Many would say that the Götterdämmerung of 1945 was only the fault of the National Socialist German Workers Party–NSDAP in German, Nazis in the vernacular–and not Germany as a nation or of Germans as a people. While this has been the common refrain since the Cold War started and the West needed German assistance to resist the Awful Red Things From Eastern Europe, it ultimately doesn’t ring true, The Nazis originated in post-WWI Germany, the movement didn’t come from elsewhere. It did sort of catch on elsewhere, but nowhere enough to take control of public affairs. To suggest that “Europe didn’t know what the Germans were going to do” or that “the Germans didn’t know what the Nazis were going to do” ignores the text of Mein Kampf, a best-seller in Germany for years before 1939. And before? That’s a little trickier, but let’s face it: Germany was a petri dish for any loudmouth who came along selling his “vision” for Germany…and the Germans bought it because Germans were accustomed to following loudmouths. They had before…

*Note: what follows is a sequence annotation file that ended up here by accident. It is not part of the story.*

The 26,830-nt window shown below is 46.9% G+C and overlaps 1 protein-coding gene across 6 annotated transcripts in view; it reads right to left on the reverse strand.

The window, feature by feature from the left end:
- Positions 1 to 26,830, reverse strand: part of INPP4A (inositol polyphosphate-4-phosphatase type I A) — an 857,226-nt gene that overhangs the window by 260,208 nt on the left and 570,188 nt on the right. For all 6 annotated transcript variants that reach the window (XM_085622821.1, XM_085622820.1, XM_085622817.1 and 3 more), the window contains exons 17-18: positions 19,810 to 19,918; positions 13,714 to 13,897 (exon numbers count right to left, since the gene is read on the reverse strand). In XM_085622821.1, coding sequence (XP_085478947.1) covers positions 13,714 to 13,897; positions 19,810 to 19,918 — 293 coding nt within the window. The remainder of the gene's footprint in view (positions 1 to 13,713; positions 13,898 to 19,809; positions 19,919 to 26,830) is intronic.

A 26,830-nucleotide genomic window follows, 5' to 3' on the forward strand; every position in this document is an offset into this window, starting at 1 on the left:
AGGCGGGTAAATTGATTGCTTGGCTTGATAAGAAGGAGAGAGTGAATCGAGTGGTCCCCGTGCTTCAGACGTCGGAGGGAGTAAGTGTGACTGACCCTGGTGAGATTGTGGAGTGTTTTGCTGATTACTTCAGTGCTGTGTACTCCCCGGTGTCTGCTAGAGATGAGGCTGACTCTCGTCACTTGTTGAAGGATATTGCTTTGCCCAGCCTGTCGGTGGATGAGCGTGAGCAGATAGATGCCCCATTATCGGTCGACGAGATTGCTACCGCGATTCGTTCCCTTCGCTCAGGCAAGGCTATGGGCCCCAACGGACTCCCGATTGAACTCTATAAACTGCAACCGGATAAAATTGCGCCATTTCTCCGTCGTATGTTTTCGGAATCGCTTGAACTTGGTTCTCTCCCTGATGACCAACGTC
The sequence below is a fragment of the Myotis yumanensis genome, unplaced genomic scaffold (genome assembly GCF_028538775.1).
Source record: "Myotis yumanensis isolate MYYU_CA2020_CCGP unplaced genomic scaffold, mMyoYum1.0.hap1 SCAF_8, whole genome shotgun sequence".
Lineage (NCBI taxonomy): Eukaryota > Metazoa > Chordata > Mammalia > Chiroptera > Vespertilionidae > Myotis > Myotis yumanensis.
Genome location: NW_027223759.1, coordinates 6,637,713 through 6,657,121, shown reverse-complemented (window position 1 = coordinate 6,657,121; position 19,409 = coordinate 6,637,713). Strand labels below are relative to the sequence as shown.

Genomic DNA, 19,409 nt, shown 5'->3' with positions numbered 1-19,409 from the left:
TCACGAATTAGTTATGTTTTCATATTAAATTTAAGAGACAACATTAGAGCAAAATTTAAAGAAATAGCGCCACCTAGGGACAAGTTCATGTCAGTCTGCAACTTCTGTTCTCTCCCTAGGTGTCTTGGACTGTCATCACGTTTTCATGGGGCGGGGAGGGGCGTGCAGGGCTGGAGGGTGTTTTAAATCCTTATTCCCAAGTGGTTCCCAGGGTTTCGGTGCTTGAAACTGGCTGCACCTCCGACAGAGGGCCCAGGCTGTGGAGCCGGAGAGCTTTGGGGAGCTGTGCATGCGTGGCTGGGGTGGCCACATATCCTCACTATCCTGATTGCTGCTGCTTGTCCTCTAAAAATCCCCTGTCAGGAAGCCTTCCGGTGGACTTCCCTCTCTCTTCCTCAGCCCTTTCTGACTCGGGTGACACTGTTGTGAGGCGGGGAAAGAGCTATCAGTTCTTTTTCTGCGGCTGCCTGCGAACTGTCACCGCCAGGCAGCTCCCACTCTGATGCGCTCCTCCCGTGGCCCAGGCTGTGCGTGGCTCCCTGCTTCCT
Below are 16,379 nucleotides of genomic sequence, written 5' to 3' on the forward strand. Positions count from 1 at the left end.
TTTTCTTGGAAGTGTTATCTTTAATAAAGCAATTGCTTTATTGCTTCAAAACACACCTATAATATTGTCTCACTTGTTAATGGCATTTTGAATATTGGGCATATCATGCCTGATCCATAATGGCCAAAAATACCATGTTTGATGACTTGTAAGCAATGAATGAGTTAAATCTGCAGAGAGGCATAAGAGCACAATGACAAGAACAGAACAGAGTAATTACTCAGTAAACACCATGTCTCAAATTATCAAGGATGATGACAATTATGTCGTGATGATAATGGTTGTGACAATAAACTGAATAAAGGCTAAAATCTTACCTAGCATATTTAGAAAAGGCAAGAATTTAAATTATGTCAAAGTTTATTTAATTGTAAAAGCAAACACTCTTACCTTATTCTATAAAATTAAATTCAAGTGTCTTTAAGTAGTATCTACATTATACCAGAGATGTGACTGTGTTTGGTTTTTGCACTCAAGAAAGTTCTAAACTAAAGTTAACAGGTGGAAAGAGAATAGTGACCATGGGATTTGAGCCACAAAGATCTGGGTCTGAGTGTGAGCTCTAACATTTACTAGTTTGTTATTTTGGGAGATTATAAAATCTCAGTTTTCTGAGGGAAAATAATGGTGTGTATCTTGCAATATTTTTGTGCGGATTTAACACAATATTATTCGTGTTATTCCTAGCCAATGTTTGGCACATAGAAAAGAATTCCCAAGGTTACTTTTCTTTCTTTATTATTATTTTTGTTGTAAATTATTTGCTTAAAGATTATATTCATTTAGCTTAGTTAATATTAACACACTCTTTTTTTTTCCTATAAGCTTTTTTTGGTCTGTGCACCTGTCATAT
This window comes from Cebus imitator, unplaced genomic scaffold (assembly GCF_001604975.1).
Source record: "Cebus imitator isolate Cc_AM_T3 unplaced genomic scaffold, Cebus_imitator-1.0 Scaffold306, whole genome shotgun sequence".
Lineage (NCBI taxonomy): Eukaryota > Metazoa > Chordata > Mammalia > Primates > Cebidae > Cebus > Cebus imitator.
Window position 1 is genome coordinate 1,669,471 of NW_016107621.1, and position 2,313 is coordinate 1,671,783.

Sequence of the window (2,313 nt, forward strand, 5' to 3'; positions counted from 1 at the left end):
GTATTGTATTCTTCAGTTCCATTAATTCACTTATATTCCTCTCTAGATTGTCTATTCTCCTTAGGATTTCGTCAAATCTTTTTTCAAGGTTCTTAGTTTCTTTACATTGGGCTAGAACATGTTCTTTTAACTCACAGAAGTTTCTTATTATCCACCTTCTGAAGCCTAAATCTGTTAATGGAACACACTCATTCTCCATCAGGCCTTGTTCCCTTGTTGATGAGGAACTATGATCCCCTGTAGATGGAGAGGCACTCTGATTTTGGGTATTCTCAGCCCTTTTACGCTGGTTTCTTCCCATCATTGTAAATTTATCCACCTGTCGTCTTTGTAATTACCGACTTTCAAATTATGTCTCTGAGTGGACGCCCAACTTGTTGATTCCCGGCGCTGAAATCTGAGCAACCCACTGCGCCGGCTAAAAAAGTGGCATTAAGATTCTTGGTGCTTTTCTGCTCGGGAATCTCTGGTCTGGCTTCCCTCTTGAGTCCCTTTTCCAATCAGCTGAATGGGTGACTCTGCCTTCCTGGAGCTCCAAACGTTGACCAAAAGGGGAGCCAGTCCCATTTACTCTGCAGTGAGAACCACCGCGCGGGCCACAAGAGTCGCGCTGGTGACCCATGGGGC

The German defeat in 1945, some say, had its beginnings in 1919, when France, England, and the United States shoved the Treaty of Peace Between the Allied and Associated Powers and Germany (commonly called the Versailles Treaty) down the German’s throat in the Hall of Mirrors in Versailles. The timing of the signing–the fifth anniversary of the death of Archduke Ferdinand and his wife, Sophia–was coincidental, but the place–where Wilhelm I’s chancellor Otto von Bismarck proclaimed a second German Empire in 1871–was not. France, especially, wanted Germany humiliated, disarmed, stripped of their overseas empire, forced to pay heavy reparations, had their borders readjusted, and for select Germans to stand trial for war crimes (not like the trials 20 years later). After losing 1,5 million soldiers–25% of their men between 18 and 30–between 1914 and 1918, the French were in a bad mood, and no one was willing to argue with them. Germany had trouble finding someone in authority to sign it: one German leader resigned rather than sign. Though the fighting had stopped in November 1918, the French and British were willing to go back to war if the Germans didn’t sign.